This is nothing more than a self-indulgent commentary that I am going to Hawaii. I haven’t been back in many, many years. I vowed to not endure an entire winter in New York this year and this would be my first planned adventure. I’ve been saving my frequent flier miles for five years. I just need to find something to fill the cold void of February and I just may survive this year. Just. Might. Survive.
For anyone who read my last blog, I’m in a strange spot indeed. But tonight I went to a screening of “Last Chance Harvey” starring Emma Thompson and Dustin Hoffman. Dustin Hoffman is my favourite living male actor and following the screening, both stars appeared for a Q&A. In the movie, Dustin Hoffman sits at a piano outside his daughter’s wedding reception and lures Emma Thompson’s character into the room with his music. First, the scene was magical to me because I will often be found outside parties and social surroundings, just alone in a room with a piano. But he begins to play a song so familiar to me, that first appeared on a Bette Midler special in 1977, “Shoot the Breeze.” Arranged by Peter Matz (one of my favourite composer-producer-writers of the 60’s and 70’s), this song has haunted me for years. I’ve always wanted to sing this song… and have even blogged about it in the past. And there it appeared in this scene as an instrumental where two people are falling in love. It was charming.
After the Q&A, my friend and I walked to the front of the theatre and I approached Dustin and shook his hand, explaining “Shoot The Breeze” was one of my favourite songs. He was stunned, wondering how I possibly knew the song. After I mentioned the Bette Midler show and viewing it on Youtube, he lingered in surprise and told me this past weekend he had performed it with Sting. I explained I was a singer-songwriter and always wanted to add it to my set and he told me I definitely should. He was very genuine and moved and kept thanking me. Later I read that his true dream was to be a pianist and composer but he pursued acting because it was less painful to potentially fail at. Both Dustin and Emma Thompson and him really took the time to connect and listen to everyone. It was particularly rare for one of these events, but such a beautiful reminder of why I am on this journey.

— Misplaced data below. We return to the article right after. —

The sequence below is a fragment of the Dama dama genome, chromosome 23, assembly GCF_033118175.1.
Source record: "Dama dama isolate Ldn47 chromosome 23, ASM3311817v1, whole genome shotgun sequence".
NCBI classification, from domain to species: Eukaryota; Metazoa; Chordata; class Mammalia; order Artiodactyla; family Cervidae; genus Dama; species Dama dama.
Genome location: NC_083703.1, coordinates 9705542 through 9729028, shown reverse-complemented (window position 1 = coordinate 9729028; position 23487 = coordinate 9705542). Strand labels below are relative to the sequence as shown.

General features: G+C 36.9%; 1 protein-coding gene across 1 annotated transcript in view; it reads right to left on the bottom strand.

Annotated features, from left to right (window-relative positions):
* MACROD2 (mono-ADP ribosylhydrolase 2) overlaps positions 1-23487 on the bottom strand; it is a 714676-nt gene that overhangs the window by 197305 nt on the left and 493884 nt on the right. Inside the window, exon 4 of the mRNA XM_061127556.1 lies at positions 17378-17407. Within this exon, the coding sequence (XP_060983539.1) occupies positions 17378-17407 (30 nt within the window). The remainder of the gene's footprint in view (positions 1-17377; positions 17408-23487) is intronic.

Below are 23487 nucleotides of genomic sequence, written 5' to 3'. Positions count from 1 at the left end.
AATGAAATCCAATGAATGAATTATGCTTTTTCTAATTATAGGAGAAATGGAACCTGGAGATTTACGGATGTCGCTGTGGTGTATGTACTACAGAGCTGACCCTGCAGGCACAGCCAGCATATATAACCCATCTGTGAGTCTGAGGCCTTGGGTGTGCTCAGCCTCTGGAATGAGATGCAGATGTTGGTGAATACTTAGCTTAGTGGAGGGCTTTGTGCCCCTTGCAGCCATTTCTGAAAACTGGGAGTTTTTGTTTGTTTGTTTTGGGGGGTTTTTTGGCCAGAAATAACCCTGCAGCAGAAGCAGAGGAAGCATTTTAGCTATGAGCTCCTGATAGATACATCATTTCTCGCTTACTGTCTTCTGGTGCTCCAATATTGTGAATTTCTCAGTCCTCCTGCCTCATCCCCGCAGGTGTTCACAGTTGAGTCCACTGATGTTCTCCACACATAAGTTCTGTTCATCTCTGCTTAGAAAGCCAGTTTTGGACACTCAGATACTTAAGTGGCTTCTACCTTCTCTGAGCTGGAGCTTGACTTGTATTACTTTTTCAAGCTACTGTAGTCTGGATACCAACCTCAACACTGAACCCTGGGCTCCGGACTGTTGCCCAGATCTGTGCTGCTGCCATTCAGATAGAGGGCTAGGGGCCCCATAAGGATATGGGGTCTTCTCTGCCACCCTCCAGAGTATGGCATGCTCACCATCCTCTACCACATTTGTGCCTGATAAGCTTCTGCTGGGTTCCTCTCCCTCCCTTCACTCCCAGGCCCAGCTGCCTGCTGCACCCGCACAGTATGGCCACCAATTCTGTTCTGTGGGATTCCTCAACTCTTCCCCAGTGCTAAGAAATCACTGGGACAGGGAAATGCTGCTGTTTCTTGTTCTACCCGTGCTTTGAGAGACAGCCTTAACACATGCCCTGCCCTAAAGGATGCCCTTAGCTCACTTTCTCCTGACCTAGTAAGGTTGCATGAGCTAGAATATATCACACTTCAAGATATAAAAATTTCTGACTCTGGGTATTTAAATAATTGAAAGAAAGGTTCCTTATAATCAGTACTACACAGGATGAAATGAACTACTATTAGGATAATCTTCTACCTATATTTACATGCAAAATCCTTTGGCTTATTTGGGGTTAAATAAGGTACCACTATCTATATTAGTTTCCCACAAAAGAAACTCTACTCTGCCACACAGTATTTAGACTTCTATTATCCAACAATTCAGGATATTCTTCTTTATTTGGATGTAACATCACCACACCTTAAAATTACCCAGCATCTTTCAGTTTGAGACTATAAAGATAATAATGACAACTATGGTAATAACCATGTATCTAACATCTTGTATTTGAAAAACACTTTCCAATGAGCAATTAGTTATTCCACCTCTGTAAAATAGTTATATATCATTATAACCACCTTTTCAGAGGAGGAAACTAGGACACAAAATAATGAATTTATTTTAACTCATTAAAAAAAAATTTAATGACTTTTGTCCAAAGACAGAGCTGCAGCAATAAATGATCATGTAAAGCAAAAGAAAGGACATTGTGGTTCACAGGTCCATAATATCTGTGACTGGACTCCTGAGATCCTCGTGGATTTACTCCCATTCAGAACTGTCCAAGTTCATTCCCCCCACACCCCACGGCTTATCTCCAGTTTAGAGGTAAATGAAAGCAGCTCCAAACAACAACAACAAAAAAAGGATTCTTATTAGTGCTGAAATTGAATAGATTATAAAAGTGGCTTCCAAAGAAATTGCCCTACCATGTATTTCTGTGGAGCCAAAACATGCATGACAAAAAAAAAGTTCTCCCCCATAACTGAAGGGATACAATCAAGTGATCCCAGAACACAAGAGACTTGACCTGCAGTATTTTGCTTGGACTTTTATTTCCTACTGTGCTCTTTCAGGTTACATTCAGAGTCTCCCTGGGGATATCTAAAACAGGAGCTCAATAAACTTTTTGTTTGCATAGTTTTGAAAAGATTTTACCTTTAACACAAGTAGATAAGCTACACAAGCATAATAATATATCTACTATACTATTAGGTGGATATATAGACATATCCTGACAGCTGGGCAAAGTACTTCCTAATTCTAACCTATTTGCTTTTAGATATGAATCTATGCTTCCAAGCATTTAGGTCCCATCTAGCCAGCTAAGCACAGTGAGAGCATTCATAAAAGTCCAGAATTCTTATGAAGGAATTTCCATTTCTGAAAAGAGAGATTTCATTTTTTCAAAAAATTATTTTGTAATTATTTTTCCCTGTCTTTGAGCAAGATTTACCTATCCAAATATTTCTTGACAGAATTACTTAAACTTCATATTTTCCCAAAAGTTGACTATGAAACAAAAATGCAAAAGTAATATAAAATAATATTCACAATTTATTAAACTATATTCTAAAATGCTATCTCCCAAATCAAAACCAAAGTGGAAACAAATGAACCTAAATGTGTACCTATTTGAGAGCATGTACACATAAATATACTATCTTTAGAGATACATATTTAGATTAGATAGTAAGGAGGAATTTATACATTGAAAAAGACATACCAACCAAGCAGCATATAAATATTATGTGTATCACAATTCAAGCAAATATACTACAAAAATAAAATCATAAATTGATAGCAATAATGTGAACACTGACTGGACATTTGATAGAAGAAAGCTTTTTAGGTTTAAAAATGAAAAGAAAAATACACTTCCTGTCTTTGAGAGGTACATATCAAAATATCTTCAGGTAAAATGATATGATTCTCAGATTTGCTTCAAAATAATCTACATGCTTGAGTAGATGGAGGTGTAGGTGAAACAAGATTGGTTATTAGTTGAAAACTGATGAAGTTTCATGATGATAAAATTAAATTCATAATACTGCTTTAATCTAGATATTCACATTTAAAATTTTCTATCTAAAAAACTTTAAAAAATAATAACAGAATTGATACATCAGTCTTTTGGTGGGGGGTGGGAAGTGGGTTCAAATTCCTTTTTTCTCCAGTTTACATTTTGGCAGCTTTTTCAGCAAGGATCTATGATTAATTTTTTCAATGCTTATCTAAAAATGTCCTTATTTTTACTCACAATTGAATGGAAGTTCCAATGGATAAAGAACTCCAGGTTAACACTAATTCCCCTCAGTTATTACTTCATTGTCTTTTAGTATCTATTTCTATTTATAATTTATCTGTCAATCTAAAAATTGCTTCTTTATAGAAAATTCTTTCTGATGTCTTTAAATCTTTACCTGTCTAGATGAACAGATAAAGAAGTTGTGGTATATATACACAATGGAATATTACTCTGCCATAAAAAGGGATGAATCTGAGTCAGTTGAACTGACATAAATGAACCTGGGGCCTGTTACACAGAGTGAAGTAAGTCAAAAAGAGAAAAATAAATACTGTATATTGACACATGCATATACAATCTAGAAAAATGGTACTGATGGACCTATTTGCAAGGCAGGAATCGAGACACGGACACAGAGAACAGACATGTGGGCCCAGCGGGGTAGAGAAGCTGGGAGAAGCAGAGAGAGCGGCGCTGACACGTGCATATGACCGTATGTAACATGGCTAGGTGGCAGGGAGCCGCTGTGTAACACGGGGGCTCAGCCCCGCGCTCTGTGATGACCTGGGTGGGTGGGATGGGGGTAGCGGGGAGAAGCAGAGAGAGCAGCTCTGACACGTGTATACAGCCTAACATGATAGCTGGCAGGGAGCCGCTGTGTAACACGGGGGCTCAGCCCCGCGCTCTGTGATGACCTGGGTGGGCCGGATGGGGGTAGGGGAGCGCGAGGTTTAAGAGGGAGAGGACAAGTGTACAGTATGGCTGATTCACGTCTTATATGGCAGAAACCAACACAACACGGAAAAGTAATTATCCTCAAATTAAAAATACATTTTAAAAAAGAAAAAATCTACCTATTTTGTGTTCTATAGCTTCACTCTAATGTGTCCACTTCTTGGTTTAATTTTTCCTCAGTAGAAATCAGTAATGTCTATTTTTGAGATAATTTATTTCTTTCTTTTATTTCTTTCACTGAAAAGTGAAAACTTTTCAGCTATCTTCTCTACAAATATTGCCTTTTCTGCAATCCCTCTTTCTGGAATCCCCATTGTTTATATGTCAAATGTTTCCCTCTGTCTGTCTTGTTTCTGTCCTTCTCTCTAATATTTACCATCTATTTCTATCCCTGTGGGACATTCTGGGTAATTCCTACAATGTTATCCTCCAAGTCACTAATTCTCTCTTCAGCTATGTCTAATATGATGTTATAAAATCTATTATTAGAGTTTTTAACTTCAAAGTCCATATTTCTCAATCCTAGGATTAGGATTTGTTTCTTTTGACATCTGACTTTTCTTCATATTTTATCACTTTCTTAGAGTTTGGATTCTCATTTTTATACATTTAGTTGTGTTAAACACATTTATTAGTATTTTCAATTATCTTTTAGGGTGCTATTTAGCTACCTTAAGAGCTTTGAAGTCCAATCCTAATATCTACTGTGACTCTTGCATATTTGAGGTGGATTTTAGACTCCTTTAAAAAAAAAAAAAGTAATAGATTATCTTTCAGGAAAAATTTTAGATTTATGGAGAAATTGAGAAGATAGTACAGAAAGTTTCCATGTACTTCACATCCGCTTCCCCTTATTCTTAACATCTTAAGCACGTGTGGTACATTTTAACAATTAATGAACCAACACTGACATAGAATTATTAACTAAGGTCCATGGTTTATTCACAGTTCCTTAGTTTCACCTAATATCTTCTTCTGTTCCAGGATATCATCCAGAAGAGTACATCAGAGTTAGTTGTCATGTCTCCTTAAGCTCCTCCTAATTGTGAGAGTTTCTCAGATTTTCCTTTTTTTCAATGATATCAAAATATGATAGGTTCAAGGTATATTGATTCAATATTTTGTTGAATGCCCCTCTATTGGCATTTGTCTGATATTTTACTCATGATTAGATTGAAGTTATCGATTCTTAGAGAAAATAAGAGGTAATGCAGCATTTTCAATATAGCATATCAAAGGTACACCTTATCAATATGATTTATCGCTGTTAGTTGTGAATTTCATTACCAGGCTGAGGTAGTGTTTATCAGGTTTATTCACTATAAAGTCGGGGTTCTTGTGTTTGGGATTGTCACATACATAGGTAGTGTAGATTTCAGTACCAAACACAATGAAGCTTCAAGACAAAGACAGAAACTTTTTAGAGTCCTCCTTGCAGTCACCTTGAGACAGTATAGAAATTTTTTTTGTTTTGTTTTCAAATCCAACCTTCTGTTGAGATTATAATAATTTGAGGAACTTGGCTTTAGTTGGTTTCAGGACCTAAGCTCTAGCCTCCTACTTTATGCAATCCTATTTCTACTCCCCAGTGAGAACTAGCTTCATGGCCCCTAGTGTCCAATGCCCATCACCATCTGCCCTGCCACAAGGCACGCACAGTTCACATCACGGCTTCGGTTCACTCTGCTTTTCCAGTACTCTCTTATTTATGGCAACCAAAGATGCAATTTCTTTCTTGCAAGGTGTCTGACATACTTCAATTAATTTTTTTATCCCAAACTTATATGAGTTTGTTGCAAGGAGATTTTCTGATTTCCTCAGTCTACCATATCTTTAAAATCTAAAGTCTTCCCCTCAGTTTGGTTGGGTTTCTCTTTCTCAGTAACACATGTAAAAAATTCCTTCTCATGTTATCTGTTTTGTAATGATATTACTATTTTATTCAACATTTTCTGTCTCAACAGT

I thought that there is a limited range of emotions. That by a certain point in our lives, we’ve felt everything from sadness or joy or madness or fulfillment or loss and they come to us in varying degrees of intensity. I didn’t think it was possible to feel something new and undefined. Tonight I’m feeling a combination of so many things, but though one would think loss would incur stress or longing, I just feel present. I fell in love with someone at the wrong time, the wrong place in our lives, and it drove me mad to not have it reciprocated. There were trips and gifts and support for my career, but inconsistent. I couldn’t develop a level of trust in any of it.
After an argument last week, stressful but direct, I said things that were hurtful. But what hurt the most is that they were true to me. Maybe I’ve been too judgmental on what a friend should be, what the essentials are. When you add love to the mix, it gets even muddier when only one of the two actually feels it. I spent most of my late teens and early twenties sticking around, showing constantly how witty or how loyal or how good I was. Emotionally, I was left raw and unattended. I used to think even the wounded deserve a chance to fall in love, that it somehow wasn’t enough reason for me to walk away.